Centre updates

Researchers find quantum computations could be hidden

CQC2T's Dr Nick Menicucci is part of a team that have proposed cloud-based quantum computers could be used remotely without revealing the user's purpose and without the user having access to their own quantum resources.

Towards classically driven blind quantum computation. Credit: Timothy Yeo/Centre for Quantum Technologies, National University of Singapore

The work, published in Physical Review X, was part of a collaboration with researchers from the Centre for Quantum Technologies at the National University of Singapore and the Singapore University of Technology and Design. The team propose that concealing which steps in a series perform the desired calculation would be akin to hiding a needle in a haystack.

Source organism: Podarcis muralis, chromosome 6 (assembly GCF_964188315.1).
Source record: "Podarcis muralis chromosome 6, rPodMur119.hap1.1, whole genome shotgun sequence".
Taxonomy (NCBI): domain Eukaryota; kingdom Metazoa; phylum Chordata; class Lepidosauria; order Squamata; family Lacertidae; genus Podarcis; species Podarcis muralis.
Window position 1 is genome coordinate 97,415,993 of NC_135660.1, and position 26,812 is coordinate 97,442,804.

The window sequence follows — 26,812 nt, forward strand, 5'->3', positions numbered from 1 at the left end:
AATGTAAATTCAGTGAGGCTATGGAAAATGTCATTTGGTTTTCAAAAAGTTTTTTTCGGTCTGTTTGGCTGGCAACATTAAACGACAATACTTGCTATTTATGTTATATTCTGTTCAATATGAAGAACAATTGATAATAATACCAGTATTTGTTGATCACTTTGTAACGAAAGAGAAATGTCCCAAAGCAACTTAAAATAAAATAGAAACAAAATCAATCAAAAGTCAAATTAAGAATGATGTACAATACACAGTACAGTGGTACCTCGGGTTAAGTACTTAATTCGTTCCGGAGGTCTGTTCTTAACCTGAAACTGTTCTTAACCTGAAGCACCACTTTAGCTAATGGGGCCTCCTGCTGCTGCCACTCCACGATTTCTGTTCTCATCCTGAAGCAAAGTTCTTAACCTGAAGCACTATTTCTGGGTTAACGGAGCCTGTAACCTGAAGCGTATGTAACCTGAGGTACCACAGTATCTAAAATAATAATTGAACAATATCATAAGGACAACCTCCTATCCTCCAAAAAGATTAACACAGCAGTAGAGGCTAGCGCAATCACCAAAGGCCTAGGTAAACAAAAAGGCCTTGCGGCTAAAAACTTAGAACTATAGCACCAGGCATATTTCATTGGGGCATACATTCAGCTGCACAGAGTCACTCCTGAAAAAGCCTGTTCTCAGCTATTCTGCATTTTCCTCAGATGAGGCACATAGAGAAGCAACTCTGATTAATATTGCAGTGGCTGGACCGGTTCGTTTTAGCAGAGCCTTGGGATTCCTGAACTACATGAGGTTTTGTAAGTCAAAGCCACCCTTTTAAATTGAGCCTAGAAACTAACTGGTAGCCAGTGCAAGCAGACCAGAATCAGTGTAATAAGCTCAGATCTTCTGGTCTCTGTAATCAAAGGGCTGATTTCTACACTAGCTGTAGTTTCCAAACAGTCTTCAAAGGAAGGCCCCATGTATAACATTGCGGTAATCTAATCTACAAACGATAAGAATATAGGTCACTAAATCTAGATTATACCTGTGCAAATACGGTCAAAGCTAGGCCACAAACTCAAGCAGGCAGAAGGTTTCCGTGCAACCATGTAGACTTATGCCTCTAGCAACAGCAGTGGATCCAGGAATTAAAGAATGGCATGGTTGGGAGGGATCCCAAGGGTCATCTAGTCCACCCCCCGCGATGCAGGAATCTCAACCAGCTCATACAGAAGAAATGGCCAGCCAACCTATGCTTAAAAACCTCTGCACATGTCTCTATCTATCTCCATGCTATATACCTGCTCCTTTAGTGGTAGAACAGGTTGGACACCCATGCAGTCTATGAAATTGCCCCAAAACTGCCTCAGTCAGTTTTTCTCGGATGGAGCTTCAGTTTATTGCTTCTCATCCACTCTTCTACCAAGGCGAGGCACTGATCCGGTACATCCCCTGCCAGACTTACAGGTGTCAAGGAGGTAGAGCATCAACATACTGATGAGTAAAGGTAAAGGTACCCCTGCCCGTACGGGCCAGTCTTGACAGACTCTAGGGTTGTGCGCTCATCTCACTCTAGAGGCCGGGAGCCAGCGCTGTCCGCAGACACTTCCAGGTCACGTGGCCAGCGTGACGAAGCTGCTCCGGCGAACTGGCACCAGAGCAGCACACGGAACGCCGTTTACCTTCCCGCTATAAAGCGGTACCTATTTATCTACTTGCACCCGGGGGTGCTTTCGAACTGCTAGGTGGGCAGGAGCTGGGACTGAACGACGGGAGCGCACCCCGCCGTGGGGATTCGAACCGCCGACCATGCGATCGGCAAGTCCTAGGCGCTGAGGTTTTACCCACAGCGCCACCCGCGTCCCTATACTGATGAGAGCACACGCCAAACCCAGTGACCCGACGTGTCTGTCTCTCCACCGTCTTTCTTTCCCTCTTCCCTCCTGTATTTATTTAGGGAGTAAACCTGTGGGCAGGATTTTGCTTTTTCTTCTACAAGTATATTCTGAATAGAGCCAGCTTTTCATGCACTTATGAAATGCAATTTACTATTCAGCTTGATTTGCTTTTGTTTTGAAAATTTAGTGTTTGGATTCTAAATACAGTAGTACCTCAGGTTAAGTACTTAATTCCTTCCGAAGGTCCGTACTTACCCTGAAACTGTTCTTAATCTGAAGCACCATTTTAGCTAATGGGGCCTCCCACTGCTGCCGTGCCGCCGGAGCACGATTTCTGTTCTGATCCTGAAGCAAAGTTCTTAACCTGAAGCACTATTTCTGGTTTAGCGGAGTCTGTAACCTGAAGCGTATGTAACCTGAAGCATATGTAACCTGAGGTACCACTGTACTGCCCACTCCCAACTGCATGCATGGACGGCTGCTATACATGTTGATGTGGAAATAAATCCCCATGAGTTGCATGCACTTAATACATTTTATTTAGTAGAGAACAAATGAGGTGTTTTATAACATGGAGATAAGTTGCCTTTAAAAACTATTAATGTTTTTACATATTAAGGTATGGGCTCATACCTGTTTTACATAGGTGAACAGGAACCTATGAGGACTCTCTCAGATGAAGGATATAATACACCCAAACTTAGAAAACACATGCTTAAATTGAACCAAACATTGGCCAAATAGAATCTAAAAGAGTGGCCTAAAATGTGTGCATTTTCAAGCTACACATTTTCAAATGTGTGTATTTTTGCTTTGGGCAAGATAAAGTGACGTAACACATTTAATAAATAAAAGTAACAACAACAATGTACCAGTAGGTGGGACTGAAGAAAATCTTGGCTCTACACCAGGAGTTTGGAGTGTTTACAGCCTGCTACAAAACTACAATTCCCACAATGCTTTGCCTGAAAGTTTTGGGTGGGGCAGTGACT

Read more at EurekAlert!

Access the full paper at Physical Review X.

Quantum probes dramatically improve detection of nuclear spins

CQC2T researchers at the University of Melbourne have demonstrated a way to detect nuclear spins non-invasively using quantum technology, providing a new tool for materials science and biotechnology.

A nitrogen-vacancy (dark blue) quantum probe performing nanoscale nuclear magnetic resonance (NMR) on molecular hydrogen. A green laser controls the quantum state of the probe, which is tuned to the resonant frequency of target nuclear spins. The probe responds to the nuclear spins of the hydrogen atoms and provides a direct measurement via the red light emitted. Image credit: David A. Broadway/cqc2t.org

The team, led by CQC2T Deputy Director Prof Lloyd Hollenberg, has used a quantum probe to perform microwave-free nuclear magnetic resonance (NMR) spectroscopy at the nanoscale. The new technique overcomes significant limitations with existing approaches.

Read more at EurekAlert!

Access the full paper at Nature Communications.